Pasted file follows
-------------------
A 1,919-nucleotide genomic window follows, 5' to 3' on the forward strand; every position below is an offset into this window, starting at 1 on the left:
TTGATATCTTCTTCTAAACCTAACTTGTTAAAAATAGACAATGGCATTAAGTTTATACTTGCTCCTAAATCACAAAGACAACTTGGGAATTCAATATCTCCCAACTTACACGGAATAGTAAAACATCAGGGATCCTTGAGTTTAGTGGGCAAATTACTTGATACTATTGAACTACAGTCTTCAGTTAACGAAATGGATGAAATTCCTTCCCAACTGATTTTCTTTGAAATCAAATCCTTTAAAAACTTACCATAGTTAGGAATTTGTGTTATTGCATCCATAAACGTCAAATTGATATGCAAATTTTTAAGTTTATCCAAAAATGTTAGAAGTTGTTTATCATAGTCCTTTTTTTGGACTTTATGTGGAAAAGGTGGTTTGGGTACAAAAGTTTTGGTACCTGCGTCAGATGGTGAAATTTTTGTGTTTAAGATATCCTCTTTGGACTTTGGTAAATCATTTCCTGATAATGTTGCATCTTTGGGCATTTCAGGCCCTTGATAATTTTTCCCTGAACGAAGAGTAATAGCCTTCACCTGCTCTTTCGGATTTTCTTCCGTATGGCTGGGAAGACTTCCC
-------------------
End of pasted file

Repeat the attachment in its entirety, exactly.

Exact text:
A 1,919-nucleotide genomic window follows, 5' to 3' on the forward strand; every position below is an offset into this window, starting at 1 on the left:
TTGATATCTTCTTCTAAACCTAACTTGTTAAAAATAGACAATGGCATTAAGTTTATACTTGCTCCTAAATCACAAAGACAACTTGGGAATTCAATATCTCCCAACTTACACGGAATAGTAAAACATCAGGGATCCTTGAGTTTAGTGGGCAAATTACTTGATACTATTGAACTACAGTCTTCAGTTAACGAAATGGATGAAATTCCTTCCCAACTGATTTTCTTTGAAATCAAATCCTTTAAAAACTTACCATAGTTAGGAATTTGTGTTATTGCATCCATAAACGTCAAATTGATATGCAAATTTTTAAGTTTATCCAAAAATGTTAGAAGTTGTTTATCATAGTCCTTTTTTTGGACTTTATGTGGAAAAGGTGGTTTGGGTACAAAAGTTTTGGTACCTGCGTCAGATGGTGAAATTTTTGTGTTTAAGATATCCTCTTTGGACTTTGGTAAATCATTTCCTGATAATGTTGCATCTTTGGGCATTTCAGGCCCTTGATAATTTTTCCCTGAACGAAGAGTAATAGCCTTCACCTGCTCTTTCGGATTTTCTTCCGTATGGCTGGGAAGACTTCCC